It’s cold, it’s dark, and it’s home to millions, maybe even billions, of ice-covered chunks of rock. No, it isn’t your driveway in the wintertime; it’s the Kuiper belt, a remote section of our Solar System, beyond the planet Neptune.
The Kuiper belt (Kuiper rhymes with “viper”) was named after astronomer Gerard Kuiper, who believed that a field of small objects existed at the outer edge of our Solar System. Astronomers theorized about this region of space for many decades until, in 1992, University of Hawaii astronomers David Jewitt and Jane Luu found a Kuiper belt Object, 1992 QB1, the first trans-Neptunian object to be discovered since Pluto and its moon, Charon. Since then, at least 800 Kuiper belt objects have been discovered, though that is just a tiny sampling of the countless objects astronomers believe reside there.
The Kuiper belt is located between 30 and 50 Astronomical Units from the Sun. One Astronomical Unit is equal to the distance between the Earth and the Sun – about 92,957,000 miles – so the Kuiper belt begins about 30 Earth distances from the Sun, and extends another 20 Earth distances beyond that!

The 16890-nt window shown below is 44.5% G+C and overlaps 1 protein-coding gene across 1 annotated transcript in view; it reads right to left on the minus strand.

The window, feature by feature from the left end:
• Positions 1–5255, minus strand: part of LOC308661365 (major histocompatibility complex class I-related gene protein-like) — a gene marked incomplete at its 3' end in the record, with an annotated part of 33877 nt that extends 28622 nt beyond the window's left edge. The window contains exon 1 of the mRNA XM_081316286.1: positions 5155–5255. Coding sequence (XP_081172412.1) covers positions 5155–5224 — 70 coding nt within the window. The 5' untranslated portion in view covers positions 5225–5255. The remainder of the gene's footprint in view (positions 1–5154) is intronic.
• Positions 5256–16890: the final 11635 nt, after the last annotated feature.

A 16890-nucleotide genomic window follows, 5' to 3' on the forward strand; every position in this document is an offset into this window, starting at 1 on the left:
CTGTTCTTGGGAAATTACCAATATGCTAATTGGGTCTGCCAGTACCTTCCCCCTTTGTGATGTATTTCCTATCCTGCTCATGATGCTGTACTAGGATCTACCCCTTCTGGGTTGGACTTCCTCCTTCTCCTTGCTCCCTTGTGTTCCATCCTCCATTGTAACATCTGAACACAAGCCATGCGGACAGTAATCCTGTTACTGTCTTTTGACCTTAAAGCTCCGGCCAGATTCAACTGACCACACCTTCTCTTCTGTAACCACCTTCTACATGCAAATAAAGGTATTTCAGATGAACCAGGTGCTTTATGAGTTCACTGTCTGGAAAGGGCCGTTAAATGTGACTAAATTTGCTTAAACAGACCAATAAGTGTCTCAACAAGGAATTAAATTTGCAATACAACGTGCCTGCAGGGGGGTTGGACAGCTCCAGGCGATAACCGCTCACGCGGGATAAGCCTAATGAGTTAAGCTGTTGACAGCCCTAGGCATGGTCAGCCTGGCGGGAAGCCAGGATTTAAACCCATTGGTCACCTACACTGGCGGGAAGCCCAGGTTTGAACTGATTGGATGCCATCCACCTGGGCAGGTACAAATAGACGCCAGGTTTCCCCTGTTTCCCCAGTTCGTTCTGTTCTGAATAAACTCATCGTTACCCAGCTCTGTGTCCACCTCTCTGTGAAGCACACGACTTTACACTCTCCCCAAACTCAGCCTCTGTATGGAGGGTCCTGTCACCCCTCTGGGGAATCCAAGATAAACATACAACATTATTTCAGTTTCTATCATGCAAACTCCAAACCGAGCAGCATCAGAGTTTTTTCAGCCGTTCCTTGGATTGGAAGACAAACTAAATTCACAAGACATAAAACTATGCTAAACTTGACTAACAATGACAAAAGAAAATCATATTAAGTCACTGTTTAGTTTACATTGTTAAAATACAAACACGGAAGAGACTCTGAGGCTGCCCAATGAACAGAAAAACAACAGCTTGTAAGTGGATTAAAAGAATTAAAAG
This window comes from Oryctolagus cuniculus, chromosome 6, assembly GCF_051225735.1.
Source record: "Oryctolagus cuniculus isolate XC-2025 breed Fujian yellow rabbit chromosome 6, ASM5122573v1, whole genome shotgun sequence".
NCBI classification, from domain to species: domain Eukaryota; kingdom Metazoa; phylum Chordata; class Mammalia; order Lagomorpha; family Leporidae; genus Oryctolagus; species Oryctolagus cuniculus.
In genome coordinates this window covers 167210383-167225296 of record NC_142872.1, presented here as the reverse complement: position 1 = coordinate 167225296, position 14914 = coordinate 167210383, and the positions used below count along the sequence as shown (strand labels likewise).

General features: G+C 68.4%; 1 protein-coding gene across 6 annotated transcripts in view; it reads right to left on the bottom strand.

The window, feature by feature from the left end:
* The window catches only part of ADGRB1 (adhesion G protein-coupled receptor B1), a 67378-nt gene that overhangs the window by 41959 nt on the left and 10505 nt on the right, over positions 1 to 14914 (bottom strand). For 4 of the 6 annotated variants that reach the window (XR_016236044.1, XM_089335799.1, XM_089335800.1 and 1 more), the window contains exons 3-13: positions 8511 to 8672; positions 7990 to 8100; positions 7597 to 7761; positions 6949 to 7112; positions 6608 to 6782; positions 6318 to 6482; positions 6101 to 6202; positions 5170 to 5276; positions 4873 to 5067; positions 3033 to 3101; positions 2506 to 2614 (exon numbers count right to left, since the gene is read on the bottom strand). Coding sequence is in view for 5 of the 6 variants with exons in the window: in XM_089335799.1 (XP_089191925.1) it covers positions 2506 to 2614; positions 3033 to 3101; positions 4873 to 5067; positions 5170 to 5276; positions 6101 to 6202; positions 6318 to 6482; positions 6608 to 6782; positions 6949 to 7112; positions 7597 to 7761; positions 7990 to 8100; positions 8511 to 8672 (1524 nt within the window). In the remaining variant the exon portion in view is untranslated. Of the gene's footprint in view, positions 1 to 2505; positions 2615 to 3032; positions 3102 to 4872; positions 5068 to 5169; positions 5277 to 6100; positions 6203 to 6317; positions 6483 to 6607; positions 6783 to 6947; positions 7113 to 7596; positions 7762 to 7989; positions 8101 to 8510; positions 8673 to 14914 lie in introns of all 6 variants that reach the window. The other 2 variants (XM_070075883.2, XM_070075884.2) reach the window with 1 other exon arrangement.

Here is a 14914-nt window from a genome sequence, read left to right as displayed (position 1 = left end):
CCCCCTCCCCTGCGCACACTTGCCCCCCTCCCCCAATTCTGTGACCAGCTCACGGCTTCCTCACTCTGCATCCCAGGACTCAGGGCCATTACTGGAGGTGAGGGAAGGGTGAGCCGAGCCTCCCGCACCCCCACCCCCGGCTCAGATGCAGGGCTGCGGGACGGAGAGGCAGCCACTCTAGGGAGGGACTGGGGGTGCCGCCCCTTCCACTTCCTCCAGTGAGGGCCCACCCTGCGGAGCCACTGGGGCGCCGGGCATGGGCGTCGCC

It contains many different-sized lumps of rock and ice, which are called Kuiper belt objects. The largest of these are dwarf planets, like Pluto, Haumea, and Makemake. Many comets, some of which pass close to the Earth, are also believed to reside in the belt.
Scientists think the Kuiper belt was created by the planet Jupiter while it was still forming. They think the young planet’s gravity hurled the objects out to where they are now.
Jaime McLeod is a longtime journalist who has written for a wide variety of newspapers, magazines, and websites, including MTV.com. She enjoys the outdoors, growing and eating organic food, and is interested in all aspects of natural wellness.